Today’s distance: 17.5 km
Total distance: 199.8 km.
Elevation gain: 252 metres
Weather: Blue skies; warm
Highlight: Beautiful Rioja
Okay, so where was a Farmacia’s vending machine when I needed one? You don’t have to wait until Monday for the Farmacia to open. You simply put money into a slot and out pops what you need: Compeed, band aids, Ibuprofen, etc. Brilliant!
This vending machine is in the tranquil village of Azofra which has a population of only 250. Sixty pilgrims can be accommodated in thirty cubicles at the municipal albergue here. Glen from the USA didn’t want to share his cubicle with anyone and was willing to pay double, but I am happy to share mine with a delightful, companionable lady (Annette) from Copenhagen, Denmark, for just 10 Euros. A bonus here is the little fountain and pool you can soak your feet in. So brilliant!
Today walking from Ventosa to Azofra was perfect! Blue skies, loads of jet trails, grape vines galore, and less pain from my blisters. I was able to walk further than I have for the last three days. I haven’t quite lost the pilgrims’ gait (limp) but it’s getting there.
Usually pilgrims prefer walking on natural track rather than pavement but, when you have blisters, you really need to pick your way so as to avoid rocks that might press on them. Pavement walking was much easier.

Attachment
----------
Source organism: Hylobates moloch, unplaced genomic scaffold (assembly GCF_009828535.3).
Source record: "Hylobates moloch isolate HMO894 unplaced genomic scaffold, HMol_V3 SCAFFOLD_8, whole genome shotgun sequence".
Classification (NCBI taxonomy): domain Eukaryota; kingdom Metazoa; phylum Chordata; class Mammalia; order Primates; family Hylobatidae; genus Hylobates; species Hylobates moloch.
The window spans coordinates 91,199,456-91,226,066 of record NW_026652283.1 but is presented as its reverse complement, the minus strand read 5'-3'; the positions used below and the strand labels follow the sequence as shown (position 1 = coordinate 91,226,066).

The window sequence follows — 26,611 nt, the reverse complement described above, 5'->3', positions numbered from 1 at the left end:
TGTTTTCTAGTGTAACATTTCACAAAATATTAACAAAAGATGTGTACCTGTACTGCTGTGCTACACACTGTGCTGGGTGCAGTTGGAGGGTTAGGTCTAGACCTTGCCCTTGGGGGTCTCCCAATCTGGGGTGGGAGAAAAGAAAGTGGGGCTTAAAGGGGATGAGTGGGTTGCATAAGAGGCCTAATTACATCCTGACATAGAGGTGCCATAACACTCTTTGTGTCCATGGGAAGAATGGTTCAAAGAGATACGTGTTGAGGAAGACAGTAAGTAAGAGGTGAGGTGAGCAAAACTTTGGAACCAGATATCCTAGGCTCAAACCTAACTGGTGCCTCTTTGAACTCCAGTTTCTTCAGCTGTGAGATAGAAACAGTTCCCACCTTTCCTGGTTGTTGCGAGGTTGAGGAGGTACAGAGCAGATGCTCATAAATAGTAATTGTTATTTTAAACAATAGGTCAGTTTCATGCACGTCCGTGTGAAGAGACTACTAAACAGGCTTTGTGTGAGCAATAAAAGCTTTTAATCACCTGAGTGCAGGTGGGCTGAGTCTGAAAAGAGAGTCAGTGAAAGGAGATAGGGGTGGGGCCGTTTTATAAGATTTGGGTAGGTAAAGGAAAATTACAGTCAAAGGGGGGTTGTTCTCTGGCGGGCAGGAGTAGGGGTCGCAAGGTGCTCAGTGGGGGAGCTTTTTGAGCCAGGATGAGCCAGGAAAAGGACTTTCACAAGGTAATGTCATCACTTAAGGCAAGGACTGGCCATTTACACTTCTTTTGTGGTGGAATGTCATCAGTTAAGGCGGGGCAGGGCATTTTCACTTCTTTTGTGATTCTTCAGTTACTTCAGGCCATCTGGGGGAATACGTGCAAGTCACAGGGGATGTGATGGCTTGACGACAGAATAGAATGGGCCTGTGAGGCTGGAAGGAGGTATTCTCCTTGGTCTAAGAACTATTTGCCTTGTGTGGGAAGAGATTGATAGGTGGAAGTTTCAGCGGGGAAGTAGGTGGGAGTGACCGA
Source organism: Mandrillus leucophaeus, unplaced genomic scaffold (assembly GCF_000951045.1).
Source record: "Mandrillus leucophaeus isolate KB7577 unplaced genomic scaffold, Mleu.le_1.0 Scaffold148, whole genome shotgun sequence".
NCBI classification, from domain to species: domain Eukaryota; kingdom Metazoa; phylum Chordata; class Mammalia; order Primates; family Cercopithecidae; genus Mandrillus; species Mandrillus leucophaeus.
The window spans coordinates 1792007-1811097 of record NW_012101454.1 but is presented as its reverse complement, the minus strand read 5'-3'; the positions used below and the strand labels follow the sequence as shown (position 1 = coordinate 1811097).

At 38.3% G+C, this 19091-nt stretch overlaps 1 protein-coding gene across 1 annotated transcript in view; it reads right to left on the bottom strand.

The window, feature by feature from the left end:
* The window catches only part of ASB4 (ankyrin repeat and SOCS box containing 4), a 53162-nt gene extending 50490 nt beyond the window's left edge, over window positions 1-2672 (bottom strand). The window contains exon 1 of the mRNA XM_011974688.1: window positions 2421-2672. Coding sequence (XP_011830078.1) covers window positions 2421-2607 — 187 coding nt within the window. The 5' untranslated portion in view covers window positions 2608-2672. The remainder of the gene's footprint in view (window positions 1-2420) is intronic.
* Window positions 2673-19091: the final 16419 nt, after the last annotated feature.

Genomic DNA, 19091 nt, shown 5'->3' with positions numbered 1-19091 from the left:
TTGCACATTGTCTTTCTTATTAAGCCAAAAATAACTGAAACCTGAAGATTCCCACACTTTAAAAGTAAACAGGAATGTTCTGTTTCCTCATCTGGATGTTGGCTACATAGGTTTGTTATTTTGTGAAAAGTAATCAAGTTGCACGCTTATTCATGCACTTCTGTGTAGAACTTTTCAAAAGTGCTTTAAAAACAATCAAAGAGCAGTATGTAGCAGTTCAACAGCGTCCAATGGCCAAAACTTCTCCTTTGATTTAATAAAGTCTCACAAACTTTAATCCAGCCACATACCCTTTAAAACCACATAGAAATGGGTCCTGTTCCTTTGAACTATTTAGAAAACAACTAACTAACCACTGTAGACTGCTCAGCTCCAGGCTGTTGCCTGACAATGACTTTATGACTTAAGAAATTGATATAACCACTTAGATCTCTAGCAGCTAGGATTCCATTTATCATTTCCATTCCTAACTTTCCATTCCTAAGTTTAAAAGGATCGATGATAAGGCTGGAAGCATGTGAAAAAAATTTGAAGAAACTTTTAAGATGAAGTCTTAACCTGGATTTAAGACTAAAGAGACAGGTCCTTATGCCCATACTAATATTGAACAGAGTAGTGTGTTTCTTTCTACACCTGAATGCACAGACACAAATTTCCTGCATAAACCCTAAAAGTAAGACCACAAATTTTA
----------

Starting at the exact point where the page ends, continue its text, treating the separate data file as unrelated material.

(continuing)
Before Najera at a place known as Roldan’s Hill, there was this strange beehive-like structure. It stands at the scene of a legend about a fight between the knight Roldan and the giant Ferragut, a David and Goliath type of story. It is also the place where an enormous treasure is said to be buried.
I didn’t have breakfast until I had walked about 10 km and reached the outskirts of Najera. Then it wasn’t far until I stopped for a second cafe con leche at a bar by the river. It was a perfect place to relax, take off my boots, let my socks air dry a bit, and check for hot spots which would indicate new blisters brewing. Great! No new ones!! I was tempted to stay longer at the bar by the river, but I was afraid I would grow roots and not wanted to carry on to Azofra, my destination for the day.
Damp socks can cause blisters so it is good to change them often as you walk. It wasn’t smart of me to bring only two pairs – my bad! Here is something Annette told me today, and I wonder if anyone can verify this: Crystals (salt?) accumulate from sweat in socks and those crystals can cause blisters. She says socks should be washed every day. I haven’t always done that, especially if I thought they might not be dry by the next morning. Maybe that is one of the reasons I got blisters.
Between Najera and Azofra I came to the first sign that shows how many kilometres to Santiago: 581 km. I was so excited because soon I will reach the 555 km marker in Granon. When you see triple fives there’s a big chance that it’s conveying a message of guidance from your angels. Right, Tania!?